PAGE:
Cloth $22.00 ISBN: 9780226304014 Published October 2003
E-book $7.00 to $22.00 About E-books ISBN: 9780226044675 Published January 2013

Boys Will Be Boys

A Daughter's Elegy

Sara Suleri Goodyear

Boys Will Be Boys
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Sara Suleri Goodyear

136 pages | 5-1/2 x 8-1/2 | © 2003
Cloth $22.00 ISBN: 9780226304014 Published October 2003
E-book $7.00 to $22.00 About E-books ISBN: 9780226044675 Published January 2013
Sara Suleri Goodyear's Meatless Days, recognized now as a classic of postcolonial literature, is a finely wrought memoir of her girlhood in Pakistan after the 1947 partition. Set around the women of her family, Meatless Days intertwines the violent history of Pakistan's independence with Suleri Goodyear's most intimate memories of her grandmother, mother, and sisters. In Boys Will Be Boys, she returns—with the same treasury of language, humor, and passion—to her childhood and early adulthood to pay tribute to her father, the political journalist Z. A. Suleri (known as Pip, for his "patriotic and preposterous" disposition).

Taking its title from that jokingly chosen by her father for his unwritten autobiography, Boys Will Be Boys dips in and out of Suleri Goodyear's upbringing in Pakistan and her life in the United States, moving between public and private history and addressing questions of loss and cultural displacement through a resolutely comic lens. In this rich portrait, Pip emerges as a prodigious figure: an ardent agitator against British rule in the 1930s and 1940s, a founder of the Times of Karachi and the Evening Times, on-and-off editor of the Pakistan Times, for a brief time director of the Pakistan military intelligence service, and a frequently jailed antagonist of successive Pakistani leaders. To the author, though, he was also "preposterous . . . counting himself king of infinite space," a man who imposed outrageously on his children. As Suleri Goodyear chronicles, Pip demanded their loyalty yet banished them easily from his favor; contrary and absurdly unfair, he read their diaries, interfered in their relationships, and believed in a father's inalienable right to oppress his children.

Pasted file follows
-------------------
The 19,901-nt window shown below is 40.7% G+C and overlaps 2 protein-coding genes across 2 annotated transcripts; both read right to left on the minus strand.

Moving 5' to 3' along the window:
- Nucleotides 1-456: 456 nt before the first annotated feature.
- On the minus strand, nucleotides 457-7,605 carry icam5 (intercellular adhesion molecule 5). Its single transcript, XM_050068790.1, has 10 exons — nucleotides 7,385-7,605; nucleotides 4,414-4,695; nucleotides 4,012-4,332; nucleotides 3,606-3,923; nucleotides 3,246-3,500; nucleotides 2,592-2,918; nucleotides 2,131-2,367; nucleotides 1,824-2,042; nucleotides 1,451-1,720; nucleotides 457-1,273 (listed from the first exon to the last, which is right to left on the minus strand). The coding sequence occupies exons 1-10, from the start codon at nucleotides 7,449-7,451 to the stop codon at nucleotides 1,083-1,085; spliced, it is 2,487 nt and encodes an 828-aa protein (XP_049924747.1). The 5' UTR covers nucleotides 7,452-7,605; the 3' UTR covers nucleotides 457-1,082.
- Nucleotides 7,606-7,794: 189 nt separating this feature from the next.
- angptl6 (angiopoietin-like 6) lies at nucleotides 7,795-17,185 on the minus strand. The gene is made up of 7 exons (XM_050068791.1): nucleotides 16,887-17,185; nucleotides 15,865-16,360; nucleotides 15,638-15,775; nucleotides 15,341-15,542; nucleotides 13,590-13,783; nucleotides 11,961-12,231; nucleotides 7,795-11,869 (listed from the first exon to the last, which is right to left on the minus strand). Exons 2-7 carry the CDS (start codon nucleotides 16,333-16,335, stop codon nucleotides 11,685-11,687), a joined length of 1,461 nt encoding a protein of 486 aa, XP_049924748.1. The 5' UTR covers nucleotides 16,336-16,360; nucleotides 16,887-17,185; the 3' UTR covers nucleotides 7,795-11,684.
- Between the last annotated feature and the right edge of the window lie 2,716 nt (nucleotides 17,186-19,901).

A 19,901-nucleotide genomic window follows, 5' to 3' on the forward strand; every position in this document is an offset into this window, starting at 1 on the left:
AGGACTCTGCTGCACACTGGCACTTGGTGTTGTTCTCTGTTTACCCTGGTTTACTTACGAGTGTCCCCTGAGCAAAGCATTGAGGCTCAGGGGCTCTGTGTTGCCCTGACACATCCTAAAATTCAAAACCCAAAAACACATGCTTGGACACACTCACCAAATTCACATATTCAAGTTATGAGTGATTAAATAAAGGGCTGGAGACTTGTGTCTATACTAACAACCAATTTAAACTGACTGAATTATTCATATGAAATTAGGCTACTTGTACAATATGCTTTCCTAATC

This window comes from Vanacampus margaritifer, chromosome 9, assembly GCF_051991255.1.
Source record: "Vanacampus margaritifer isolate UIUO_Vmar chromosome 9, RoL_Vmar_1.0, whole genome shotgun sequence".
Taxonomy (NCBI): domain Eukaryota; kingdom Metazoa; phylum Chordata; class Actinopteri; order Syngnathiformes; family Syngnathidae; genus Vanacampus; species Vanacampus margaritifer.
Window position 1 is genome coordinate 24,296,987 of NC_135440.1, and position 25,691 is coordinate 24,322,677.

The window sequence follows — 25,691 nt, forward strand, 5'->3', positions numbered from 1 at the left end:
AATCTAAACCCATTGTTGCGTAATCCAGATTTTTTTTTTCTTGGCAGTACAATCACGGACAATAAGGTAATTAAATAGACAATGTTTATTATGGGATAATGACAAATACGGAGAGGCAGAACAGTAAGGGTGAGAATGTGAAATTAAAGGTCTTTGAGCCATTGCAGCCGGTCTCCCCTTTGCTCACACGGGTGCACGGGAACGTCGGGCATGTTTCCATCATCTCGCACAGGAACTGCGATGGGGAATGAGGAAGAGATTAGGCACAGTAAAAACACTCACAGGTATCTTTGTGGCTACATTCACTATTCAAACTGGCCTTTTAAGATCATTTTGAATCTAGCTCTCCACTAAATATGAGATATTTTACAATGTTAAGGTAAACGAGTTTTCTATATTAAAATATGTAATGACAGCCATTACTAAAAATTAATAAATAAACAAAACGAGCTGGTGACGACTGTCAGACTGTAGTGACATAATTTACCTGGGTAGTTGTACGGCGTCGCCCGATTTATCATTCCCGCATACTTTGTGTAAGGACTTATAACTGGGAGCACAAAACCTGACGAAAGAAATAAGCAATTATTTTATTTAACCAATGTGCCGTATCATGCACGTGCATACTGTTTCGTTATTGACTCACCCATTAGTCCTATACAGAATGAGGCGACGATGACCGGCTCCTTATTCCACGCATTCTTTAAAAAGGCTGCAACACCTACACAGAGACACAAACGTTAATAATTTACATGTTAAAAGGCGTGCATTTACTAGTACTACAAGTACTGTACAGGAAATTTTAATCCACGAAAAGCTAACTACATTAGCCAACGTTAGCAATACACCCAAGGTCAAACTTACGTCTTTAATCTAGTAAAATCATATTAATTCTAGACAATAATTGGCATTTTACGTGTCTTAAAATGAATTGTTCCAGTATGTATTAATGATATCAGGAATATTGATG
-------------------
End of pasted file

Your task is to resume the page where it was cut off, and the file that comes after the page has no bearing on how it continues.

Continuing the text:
Suleri Goodyear invites the reader into an intimacy shaped equally by history and intensely personal detail, creating an elegant elegy for a man of force and contradiction. And perhaps Pip was not so preposterous after all: "On Judgment Day," he told his daughter, "I will say to God, 'Be merciful, for I have already been judged by my child.'"
Aamer Hussein | The Independent
"[Boys Will Be Boys] is best read, as Suleri signalled in her earlier book Meatless Days, as a procession of 'little tales': honed into near-perfection by the story-teller's art, haunted by the elegance of Urdu and English poets. Meatless Days has a singular position in the South Asian canon. Boys Will Be Boys, echoing it after a wait of fifteen years, is, if anything, better still."

Muneeza Shamsie | Newsline
“Sara Suleri Goodyear brings her family vividly to life once more. . . . The author has the rare ability to knit together moments of such absolute sadness, with vivid, light-hearted memories of those she has loved and lost. . . . Suleri remains a skilled miniaturist. She can compress entire worlds into a few brief sentences, filling in the tiny details, but never losing sight of the balance and structure of the whole. This is a thoroughly satisfying read.”
Contents
Boys will be boys
Love demands patience
Ask of Kohakan's heart the reality of existence!
There is a wilderness within the wilderness
My golden town, Kasur!
Give birth to your own world, if you are among the living!
Why ask about Mir's religion and beliefs? He has long since drawn a line on his forehead, sat in a temple, and renounced Islam
There are many brothers here, but few friends
You are with me, as it were, when no other can be there
The pious keep going to report to the authorities: That Akbar actually names God, in this very age!
Don't trouble me, you perfumed wind, take to your road! You have frivolity on your mind while I sit here in despair
We are the lover, they the impatiently disdaining: Dear God! What kind of business is this, anyway?
Long live, you purest land!
The point of the tongue
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